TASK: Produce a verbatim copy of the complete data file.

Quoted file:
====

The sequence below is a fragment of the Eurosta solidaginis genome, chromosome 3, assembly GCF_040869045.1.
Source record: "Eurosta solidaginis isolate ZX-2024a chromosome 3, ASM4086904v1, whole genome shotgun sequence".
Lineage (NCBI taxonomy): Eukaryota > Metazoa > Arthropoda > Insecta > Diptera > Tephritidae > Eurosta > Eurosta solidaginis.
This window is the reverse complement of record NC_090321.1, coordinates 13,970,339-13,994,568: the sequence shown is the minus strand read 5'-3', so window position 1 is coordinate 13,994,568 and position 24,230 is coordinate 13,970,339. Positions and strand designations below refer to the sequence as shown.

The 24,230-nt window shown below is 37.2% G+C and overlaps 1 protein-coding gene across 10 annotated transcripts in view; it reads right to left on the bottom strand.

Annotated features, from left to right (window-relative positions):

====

The sequence below is a fragment of the Eurosta solidaginis genome, chromosome 3, assembly GCF_040869045.1.
Source record: "Eurosta solidaginis isolate ZX-2024a chromosome 3, ASM4086904v1, whole genome shotgun sequence".
Lineage (NCBI taxonomy): Eukaryota > Metazoa > Arthropoda > Insecta > Diptera > Tephritidae > Eurosta > Eurosta solidaginis.
This window is the reverse complement of record NC_090321.1, coordinates 13,970,339-13,994,568: the sequence shown is the minus strand read 5'-3', so window position 1 is coordinate 13,994,568 and position 24,230 is coordinate 13,970,339. Positions and strand designations below refer to the sequence as shown.

The 24,230-nt window shown below is 37.2% G+C and overlaps 1 protein-coding gene across 10 annotated transcripts in view; it reads right to left on the bottom strand.

Annotated features, from left to right (window-relative positions):